After the election, Hindenburg came under the influence of the camarilla , a circle of friends and companions of the political right , even more than before . This included, among others, Oskar, the "son of the Reich President not provided for in the constitution" (a much-quoted quip by Kurt Tucholsky ), his neighbor on Neudeck Elard von Oldenburg-Januschau as well as Lieutenant General Kurt von Schleicher and finally Franz von Papen . This persuaded Hindenburg to dismiss Brüning and instead appoint von Papen as Reich Chancellor, who should rule more to the right . (Hindenburg's biographers, especially Wolfram Pyta and his former biographer Dorpalen, emphasize that Hindenburg made these decisions on his own responsibility. Both biographies and memoirs of those involved - e.g. State Secretary Meißner - relativize the influence of the advisors and emphasize Hindenburg's personal responsibility in these decisions ). When this did not lead to success, the district briefly considered a coup d'état to establish an authoritarian regime, but Schleicher refused to make the Reichswehr available for it.

Ultimately, the Reich President was only faced with the alternative: Either he would reinstate a presidential government without the support of the people, which could possibly lead to a civil war, which the Reichswehr - as corresponding simulation games commissioned by Reichswehr Minister Schleicher showed in his ministry in early December 1932 - could not win, or he formed a majority government in the Reichstag or a government that was formally a minority government, but would have a reasonable prospect of gaining a majority in the Reichstag. Since the elections in July and November 1932, this was no longer possible without the participation of the National Socialists. On November 6, a “German Committee” spoke out in favor of the Papen government, for the DNVP and against the NSDAP under the heading “With Hindenburg for people and empire!”. A total of 339 people signed this appeal, including several dozen large industrialists such as Ernst von Borsig , the chairman of the mining association Ernst Brandi , Fritz Springorum and Albert Vögler . On November 19, 1932, Hindenburg received opposing submissions from twenty industrialists, medium-sized entrepreneurs, bankers and agrarians with the request to appoint Adolf Hitler as Reich Chancellor . However, on December 2, 1932, Hindenburg appointed Kurt von Schleicher as Reich Chancellor. He was still trying to move parts of the NSDAP around Gregor Strasser away from Hitler into a cross front , but this failed. When Schleicher then proposed for his part to dissolve the Reichstag and not to have a new one elected until further notice in violation of the Reich constitution, Hindenburg withdrew his support.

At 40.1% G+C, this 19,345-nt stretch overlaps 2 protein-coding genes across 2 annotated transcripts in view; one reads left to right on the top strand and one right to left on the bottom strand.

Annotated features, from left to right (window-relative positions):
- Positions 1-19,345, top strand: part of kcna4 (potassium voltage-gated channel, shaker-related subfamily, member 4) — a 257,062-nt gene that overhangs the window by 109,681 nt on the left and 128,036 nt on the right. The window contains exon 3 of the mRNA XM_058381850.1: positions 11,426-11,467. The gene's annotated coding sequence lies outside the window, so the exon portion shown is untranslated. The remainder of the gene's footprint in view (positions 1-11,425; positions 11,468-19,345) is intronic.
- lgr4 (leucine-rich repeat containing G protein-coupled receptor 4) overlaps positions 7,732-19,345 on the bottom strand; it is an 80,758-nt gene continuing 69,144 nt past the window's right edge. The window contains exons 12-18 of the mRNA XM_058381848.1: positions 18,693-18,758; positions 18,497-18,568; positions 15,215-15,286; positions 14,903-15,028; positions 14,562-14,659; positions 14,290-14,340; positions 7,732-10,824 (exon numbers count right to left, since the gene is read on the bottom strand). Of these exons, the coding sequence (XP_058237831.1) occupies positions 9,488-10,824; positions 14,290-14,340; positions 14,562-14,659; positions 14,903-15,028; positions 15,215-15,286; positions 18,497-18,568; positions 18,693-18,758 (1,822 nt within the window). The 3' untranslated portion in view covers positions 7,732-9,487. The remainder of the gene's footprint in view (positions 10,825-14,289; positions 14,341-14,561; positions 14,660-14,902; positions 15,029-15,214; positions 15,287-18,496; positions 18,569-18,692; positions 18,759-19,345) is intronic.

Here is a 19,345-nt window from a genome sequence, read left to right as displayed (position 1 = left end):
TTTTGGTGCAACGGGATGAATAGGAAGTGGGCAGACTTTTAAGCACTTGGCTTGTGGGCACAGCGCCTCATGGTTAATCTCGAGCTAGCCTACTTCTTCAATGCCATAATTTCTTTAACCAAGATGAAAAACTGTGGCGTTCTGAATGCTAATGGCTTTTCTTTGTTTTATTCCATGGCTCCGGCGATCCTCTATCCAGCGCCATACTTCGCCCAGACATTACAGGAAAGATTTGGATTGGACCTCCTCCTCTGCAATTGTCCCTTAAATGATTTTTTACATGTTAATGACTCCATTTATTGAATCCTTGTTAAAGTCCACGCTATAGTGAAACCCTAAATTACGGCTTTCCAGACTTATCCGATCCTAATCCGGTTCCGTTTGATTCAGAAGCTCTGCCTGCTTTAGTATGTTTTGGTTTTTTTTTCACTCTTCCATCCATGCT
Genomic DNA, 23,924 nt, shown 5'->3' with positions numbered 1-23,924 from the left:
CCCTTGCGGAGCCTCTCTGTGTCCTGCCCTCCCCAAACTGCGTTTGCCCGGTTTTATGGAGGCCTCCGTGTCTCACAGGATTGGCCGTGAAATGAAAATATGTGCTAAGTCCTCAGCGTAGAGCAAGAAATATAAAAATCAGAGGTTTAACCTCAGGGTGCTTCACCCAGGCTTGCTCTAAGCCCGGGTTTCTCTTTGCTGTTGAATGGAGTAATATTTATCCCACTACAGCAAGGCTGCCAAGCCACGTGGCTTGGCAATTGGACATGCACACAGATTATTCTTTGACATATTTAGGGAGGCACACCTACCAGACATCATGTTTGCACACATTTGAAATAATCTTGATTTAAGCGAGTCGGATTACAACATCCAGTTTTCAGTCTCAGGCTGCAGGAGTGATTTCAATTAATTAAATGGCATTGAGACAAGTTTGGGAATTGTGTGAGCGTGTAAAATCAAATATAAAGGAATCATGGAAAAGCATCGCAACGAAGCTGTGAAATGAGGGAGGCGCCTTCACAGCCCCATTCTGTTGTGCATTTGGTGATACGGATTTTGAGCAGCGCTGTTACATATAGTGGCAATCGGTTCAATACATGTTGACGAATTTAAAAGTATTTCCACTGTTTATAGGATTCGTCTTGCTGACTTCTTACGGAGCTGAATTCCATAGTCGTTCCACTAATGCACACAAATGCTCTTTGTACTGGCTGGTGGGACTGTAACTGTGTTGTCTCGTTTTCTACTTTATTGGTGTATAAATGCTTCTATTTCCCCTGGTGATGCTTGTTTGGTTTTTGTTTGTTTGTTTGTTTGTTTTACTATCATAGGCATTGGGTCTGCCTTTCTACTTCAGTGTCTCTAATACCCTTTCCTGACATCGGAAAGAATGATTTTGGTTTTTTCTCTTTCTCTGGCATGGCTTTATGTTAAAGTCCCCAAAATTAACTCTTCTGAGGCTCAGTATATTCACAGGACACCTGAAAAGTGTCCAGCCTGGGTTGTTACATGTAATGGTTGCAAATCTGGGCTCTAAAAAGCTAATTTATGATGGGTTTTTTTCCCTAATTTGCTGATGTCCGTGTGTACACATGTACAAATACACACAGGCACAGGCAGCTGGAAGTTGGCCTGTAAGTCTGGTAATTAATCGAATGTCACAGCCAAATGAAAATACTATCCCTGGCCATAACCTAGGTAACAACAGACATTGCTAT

Appointment of Hitler and political end

Hindenburg and Hitler at the Memorial Day 1933 in the Berlin Reichsehrenmal ( Neue Wache )

Despite his initial personal aversion to Hitler, whom he disparagingly called the “ Bohemian private ”, Hindenburg came more and more into his sphere of influence. On January 30, 1933, Hindenburg appointed Adolf Hitler as Reich Chancellor (so-called seizure of power ). Apart from Hitler, there were only two National Socialists in the new Hitler cabinet: Interior Minister Wilhelm Frick and Hermann Göring, who were ministers without a portfolio . On February 1, 1933, he dissolved the Reichstag. The ordinance to dissolve the Reichstag is signed by Hindenburg, Hitler and Frick. In the course of February a whole series of measures such as the “ Ordinance of the Reich President for the Protection of the German People ” and (immediately after the Reichstag fire of February 27, 1933) the “ Ordinance of the Reich President for the Protection of People and State ” were enacted the fundamental rights have been suspended until further notice (in fact until the end of the Second World War ). As a result, there were mass arrests of supporters of the KPD and the SPD.

On March 21, 1933, the so-called Potsdam Day , the newly elected Reichstag was opened in the Potsdam Garrison Church , the burial place of Frederick the Great . The state act was by no means prepared by Joseph Goebbels, as is often assumed, but was in charge of the Reich Ministry of the Interior with the participation of a number of other actors, not least Hindenburg and Hitler himself. By the place and date of the celebration, the numerous guests of honor from the old Reichswehr as well Hitler's bow to the aged Reich President established a symbolic continuity between the imperial era and the Third Reich , and Hindenburg's high reputation for the new regime was instrumentalized and captured. At the end of his speech, Hitler skillfully praised Hindenburg's life and achievements. Hindenburg reacted to tears when he paid homage to Hitler and the leaders of the Reich who were present. The "final breakthrough in the personal relationship between Hitler and Hindenburg" had been achieved.

The Enabling Act passed by the Reichstag on March 23, 1933 by a two-thirds majority repealed the Reichstag's sole legislative power as laid down in the Weimar Constitution . Now the government was able to enact laws itself and was no longer dependent on the right of the Reich President to issue an emergency ordinance, although the right to issue an emergency ordinance remained unaffected at the request of the bourgeois parties, above all the Center, as a condition for their approval of the Enabling Act.

In 1933, Hindenburg received endowments totaling one million Reichsmarks from the Reich government and the Prussian government .